Ireland is preparing to be plunged into sub-zero temperatures by an Arctic airmass that is likely to bring its coldest weather since Storm Emma over four years ago.
The bitter airflow will bring daytime temperatures around freezing, with nighttime temperatures likely to drop to -6C and colder in places.
This will bring snow in parts of the country and hail, sleet and freezing rain in other areas.
Frosty fog, black ice and wintry precipitation will make traveling particularly unsafe at night.
The Road Safety Authority (RSA) has advised motorists and pedestrians to prepare for dangerous conditions of black ice, snow, fog and frost in the coming days.
Met Éireann has issued status yellow warnings for low temperatures and frigid conditions and forecast severe frost and ice into next Monday, with uncertainty beyond.
Temperatures are not expected to rise above 3C until next week.
Daily temperatures are expected to be around 5°C below seasonal averages towards the end of this week and will feel very cold after an unusually mild November.
Retailers in the capital have reported a huge surge in demand for winter essentials since Met Éireann issued its weather warning earlier this week.
Meteorologist Brandon Creagh said the cold snap will likely bring the harshest temperatures the country has felt in several years.
Temperatures in the country plummeted to -9C in early March 2018 after what has been dubbed ‘the beast from the east’ and similarly bitter conditions are expected in the coming days.
“Considering we haven’t seen anything like this in recent years, it’s going to feel unusual in most people’s memories,” Mr Creagh said.
“We’ve had fairly mild winters for the last two years and November was also very mild last month.
“For us, it went from southerly, fairly tropical air in November to easterly and now northerly quite quickly, which pulls the cold air down on us.”
Parts of Connacht, Ulster and the Midlands may snow today before a mass of clouds moving in from the east tonight and tomorrow morning bringing with them more snow and sleet.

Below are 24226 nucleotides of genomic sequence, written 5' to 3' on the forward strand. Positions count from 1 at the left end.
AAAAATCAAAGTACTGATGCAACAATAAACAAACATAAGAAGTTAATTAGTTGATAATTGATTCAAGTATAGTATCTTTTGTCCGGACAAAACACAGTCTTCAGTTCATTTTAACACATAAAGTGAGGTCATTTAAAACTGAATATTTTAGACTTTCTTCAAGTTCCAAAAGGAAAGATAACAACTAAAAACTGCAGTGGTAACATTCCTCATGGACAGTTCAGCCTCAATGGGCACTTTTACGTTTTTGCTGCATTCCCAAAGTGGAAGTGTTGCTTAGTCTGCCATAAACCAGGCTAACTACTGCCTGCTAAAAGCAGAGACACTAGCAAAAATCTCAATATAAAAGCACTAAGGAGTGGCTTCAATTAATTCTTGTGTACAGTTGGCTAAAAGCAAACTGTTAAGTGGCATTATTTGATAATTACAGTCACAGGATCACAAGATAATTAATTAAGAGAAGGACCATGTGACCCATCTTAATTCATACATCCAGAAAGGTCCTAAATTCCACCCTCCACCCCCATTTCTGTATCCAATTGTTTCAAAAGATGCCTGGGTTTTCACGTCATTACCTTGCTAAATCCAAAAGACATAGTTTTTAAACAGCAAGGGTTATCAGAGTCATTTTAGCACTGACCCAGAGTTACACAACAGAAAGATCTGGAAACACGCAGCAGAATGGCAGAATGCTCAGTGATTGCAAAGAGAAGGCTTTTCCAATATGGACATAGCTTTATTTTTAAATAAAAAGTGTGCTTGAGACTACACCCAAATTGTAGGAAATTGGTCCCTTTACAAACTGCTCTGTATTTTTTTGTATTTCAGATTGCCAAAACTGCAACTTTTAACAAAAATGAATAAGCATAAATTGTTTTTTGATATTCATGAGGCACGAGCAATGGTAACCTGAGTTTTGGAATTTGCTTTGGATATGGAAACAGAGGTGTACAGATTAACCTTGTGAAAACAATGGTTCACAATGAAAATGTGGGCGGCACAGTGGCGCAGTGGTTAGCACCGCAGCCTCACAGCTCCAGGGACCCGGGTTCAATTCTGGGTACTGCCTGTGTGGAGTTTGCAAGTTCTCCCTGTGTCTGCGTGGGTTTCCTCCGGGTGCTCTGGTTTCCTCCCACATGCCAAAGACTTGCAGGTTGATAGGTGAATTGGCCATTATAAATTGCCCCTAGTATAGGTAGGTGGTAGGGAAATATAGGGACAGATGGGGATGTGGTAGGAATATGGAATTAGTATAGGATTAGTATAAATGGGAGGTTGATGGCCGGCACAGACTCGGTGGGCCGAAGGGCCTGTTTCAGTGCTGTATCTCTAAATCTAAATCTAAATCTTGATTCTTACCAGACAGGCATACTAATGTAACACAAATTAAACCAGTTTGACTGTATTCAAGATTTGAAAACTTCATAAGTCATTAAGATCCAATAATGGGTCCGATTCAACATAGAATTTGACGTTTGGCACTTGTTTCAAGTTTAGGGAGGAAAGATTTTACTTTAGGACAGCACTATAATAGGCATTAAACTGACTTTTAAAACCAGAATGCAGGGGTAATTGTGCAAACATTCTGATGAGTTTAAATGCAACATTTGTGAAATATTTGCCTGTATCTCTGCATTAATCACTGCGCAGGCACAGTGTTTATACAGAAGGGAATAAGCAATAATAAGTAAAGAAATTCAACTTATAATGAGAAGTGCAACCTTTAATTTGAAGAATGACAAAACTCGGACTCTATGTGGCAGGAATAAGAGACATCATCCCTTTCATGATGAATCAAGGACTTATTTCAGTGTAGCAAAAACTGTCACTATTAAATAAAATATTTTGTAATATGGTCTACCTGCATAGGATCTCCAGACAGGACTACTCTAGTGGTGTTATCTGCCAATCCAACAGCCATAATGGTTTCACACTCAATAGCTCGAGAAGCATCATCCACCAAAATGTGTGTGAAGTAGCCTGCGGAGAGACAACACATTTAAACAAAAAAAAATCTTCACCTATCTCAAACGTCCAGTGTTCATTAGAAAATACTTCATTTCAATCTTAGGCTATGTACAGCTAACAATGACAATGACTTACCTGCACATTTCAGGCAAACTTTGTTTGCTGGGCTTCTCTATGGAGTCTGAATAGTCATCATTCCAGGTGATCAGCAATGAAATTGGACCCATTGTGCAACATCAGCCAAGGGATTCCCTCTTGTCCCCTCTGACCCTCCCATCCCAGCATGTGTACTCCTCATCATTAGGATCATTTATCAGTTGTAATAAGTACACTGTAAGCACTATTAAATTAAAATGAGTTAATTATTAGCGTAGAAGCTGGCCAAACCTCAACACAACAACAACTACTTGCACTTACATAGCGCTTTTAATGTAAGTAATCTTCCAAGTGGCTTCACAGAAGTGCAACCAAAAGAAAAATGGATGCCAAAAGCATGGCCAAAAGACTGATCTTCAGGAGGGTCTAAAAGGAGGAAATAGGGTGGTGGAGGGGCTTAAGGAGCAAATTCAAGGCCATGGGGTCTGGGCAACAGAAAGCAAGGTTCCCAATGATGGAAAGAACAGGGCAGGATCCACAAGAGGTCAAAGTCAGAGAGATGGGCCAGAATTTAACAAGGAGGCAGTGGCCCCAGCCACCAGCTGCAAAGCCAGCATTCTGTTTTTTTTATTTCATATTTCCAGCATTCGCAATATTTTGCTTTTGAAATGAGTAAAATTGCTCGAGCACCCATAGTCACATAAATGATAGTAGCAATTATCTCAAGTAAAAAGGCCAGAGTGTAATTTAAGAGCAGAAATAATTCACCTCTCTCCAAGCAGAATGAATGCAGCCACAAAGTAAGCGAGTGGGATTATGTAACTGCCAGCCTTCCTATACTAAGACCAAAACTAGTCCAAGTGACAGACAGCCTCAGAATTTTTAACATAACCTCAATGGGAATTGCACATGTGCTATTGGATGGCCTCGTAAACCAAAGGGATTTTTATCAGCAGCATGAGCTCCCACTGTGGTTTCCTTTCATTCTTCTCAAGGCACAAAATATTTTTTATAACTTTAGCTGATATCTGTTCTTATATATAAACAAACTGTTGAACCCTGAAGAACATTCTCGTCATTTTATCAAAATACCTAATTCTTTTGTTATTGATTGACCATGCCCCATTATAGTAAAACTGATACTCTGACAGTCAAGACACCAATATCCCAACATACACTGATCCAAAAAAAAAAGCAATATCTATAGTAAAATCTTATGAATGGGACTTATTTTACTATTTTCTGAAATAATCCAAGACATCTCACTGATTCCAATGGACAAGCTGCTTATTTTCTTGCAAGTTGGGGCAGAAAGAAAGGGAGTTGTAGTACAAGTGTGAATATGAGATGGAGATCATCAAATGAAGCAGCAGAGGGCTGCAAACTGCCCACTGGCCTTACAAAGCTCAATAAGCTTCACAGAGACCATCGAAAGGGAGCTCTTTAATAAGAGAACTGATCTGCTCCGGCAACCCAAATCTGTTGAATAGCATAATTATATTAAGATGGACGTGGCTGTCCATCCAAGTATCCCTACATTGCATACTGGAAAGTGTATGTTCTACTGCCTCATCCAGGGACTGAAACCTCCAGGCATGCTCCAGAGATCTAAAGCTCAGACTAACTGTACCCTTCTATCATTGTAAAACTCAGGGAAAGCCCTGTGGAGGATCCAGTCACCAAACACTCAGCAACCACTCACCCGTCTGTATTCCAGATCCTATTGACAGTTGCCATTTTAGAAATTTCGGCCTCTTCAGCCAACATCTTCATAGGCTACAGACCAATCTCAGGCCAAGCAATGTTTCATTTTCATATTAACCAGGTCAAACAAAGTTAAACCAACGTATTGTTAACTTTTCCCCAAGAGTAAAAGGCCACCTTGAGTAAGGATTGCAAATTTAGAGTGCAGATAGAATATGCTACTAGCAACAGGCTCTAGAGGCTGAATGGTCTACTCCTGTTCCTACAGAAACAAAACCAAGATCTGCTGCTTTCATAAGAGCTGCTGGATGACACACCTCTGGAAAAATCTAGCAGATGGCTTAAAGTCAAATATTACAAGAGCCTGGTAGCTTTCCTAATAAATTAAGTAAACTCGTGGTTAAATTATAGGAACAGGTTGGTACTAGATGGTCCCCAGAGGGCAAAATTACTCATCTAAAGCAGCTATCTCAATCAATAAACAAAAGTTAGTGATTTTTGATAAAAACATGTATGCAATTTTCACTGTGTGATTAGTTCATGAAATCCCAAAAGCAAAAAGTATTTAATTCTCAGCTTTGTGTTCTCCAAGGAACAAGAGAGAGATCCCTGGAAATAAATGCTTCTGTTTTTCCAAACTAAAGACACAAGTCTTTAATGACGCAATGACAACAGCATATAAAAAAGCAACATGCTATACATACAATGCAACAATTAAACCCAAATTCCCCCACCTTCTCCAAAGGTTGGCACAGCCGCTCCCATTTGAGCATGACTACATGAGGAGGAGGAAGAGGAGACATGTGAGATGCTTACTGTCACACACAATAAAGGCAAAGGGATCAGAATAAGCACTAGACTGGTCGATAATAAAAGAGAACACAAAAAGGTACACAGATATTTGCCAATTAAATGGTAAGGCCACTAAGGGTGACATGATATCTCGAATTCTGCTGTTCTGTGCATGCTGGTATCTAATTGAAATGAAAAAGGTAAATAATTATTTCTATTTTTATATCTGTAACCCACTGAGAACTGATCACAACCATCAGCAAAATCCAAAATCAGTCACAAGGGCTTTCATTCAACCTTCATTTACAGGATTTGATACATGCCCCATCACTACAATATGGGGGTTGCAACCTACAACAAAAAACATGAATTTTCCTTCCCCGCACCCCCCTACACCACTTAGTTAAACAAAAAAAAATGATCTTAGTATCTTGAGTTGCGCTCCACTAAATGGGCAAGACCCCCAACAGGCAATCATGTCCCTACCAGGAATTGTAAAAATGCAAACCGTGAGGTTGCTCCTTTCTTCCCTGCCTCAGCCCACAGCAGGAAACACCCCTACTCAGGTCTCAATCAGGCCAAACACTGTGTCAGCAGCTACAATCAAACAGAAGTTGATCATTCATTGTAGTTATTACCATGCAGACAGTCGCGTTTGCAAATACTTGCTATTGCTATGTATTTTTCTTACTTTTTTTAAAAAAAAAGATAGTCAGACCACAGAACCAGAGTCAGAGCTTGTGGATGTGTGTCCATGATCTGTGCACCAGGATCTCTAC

Today begins with black ice and patches of fog, with daily highs of 1°C to 5°C.
A “heavy” frost then sets in that evening, with wintry showers and overnight lows of -5°C and colder.
Snowstorms tomorrow morning will most likely affect Dublin, the Wicklow Mountains and the east coast.
There will be some snow and freezing fog, but much of the country will be cold but clear.
Intermittent hail and snow showers are expected across the coastal districts tomorrow, with overnight lows of 0C and -5C forecast.
Temperatures will drop even further over the weekend, possibly not rising above zero in some places, with an freezing fog lingering over parts of the country.
Sunday will be similarly bitter, with some places likely to see highs of just -2C and lows of -6C, with the possibility of it getting even colder locally.
The crisis management team from the National Directorate for Fire and Emergency Management met yesterday morning and has been in touch with Met Éireann regarding the current cold weather spell, it said.
The forecaster has also briefed local authorities, utilities and government agencies in preparation for the cold spell.
As temperatures drop, the public is scrambling to stay warm and retailers are reporting increased sales of space heaters, electric blankets and other merchandise.
Woodie’s in Blanchardstown said no standalone Superser gas heaters were selling out, while briquettes and hot water bottles were also selling out quickly.
DID Electrical in Stillorgan said electric blankets and electric and oil-fired heaters were selling out, while Guineys in Dublin city center said it had seen a big surge in sales of blankets and thermal underwear as people “stacked up layers”.
No school closures or disruptions to school bus routes have yet been announced, with an Education Department spokesman saying school administrators are responsible for the day-to-day running of their facilities.
Alone, the national older people advocacy group, recently launched its winter campaign.
It warned more elderly people than ever before are at risk of suffering from the cold due to rising electricity and oil prices this winter.
Share the Warmth aims to raise awareness and provide funds to help the more than 100,000 older people who are now living in or at risk of poverty.
Seán Moynihan, CEO of Alone, said the charity needed to expand its services to meet growing demand.
https://www.independent.ie/weather/coldest-weather-since-beast-from-the-east-as-6c-temperatures-and-wintry-showers-on-way-42203986.html Weather Ireland: Met Éireann is forecasting the coldest period since Beast from the East, with temperatures of -6C and wintry showers en route